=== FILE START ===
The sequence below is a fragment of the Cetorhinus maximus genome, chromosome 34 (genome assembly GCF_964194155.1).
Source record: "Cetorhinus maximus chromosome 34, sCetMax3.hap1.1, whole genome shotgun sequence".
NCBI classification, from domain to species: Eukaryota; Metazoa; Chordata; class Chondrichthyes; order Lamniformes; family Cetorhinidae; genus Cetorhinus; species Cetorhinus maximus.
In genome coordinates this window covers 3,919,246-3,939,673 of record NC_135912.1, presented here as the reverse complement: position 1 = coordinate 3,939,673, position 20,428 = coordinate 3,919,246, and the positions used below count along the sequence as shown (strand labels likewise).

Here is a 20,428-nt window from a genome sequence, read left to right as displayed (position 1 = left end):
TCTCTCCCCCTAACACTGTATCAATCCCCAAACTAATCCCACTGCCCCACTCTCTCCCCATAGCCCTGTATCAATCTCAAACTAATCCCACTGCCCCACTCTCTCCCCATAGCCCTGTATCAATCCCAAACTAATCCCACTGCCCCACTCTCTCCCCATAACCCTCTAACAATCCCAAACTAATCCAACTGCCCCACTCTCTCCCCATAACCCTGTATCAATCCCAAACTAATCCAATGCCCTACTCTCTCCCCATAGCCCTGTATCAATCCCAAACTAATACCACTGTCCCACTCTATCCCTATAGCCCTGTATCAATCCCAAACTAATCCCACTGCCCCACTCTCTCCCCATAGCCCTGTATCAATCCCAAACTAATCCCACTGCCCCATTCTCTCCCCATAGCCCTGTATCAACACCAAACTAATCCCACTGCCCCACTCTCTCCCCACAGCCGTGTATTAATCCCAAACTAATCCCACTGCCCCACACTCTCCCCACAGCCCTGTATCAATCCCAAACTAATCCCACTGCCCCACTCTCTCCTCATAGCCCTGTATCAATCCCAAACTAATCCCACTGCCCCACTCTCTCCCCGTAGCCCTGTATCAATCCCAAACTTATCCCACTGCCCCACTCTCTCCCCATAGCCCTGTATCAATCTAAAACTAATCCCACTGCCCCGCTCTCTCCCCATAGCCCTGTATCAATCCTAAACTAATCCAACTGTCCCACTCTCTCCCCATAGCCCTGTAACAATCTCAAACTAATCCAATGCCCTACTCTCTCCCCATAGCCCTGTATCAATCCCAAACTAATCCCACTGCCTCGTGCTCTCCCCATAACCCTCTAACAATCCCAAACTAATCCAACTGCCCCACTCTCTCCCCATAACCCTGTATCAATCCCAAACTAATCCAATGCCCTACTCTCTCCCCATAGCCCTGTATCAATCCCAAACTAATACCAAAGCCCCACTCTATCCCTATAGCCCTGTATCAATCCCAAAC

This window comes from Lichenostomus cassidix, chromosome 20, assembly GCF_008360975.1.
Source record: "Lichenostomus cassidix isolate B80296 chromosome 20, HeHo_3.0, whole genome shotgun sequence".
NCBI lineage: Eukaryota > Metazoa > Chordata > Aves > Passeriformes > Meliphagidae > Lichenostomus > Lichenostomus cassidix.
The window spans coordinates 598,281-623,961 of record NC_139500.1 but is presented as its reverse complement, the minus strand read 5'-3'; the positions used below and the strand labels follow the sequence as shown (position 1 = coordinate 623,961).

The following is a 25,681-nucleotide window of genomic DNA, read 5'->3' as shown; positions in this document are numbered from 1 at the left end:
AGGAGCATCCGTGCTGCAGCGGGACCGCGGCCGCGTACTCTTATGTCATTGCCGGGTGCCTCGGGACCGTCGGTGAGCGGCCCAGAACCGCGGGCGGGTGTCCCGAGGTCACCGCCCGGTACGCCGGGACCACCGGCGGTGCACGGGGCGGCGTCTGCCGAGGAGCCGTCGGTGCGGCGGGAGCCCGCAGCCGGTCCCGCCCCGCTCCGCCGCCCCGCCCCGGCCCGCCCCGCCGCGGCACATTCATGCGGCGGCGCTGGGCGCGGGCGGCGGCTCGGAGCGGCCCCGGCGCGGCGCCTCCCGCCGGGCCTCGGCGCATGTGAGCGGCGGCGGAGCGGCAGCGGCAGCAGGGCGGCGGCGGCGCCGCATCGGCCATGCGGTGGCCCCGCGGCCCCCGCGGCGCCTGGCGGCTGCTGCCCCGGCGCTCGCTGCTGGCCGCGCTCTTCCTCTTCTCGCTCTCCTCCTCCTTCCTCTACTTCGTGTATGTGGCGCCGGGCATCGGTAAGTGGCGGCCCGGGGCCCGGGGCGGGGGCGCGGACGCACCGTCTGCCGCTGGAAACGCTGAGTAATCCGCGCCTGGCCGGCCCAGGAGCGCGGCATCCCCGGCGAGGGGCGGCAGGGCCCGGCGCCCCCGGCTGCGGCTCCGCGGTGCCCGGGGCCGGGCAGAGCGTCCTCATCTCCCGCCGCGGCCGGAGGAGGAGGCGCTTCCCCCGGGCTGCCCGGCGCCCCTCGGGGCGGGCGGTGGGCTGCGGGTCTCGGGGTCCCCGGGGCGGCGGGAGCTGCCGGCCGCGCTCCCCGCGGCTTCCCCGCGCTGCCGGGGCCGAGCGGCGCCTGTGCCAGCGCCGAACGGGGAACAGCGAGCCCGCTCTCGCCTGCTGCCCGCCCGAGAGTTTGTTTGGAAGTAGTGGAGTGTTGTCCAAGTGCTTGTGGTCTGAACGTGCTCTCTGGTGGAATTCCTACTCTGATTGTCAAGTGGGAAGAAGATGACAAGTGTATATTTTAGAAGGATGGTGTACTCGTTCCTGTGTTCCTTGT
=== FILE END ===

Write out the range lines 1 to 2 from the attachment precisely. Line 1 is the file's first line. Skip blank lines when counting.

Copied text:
The sequence below is a fragment of the Cetorhinus maximus genome, chromosome 34 (genome assembly GCF_964194155.1).
Source record: "Cetorhinus maximus chromosome 34, sCetMax3.hap1.1, whole genome shotgun sequence".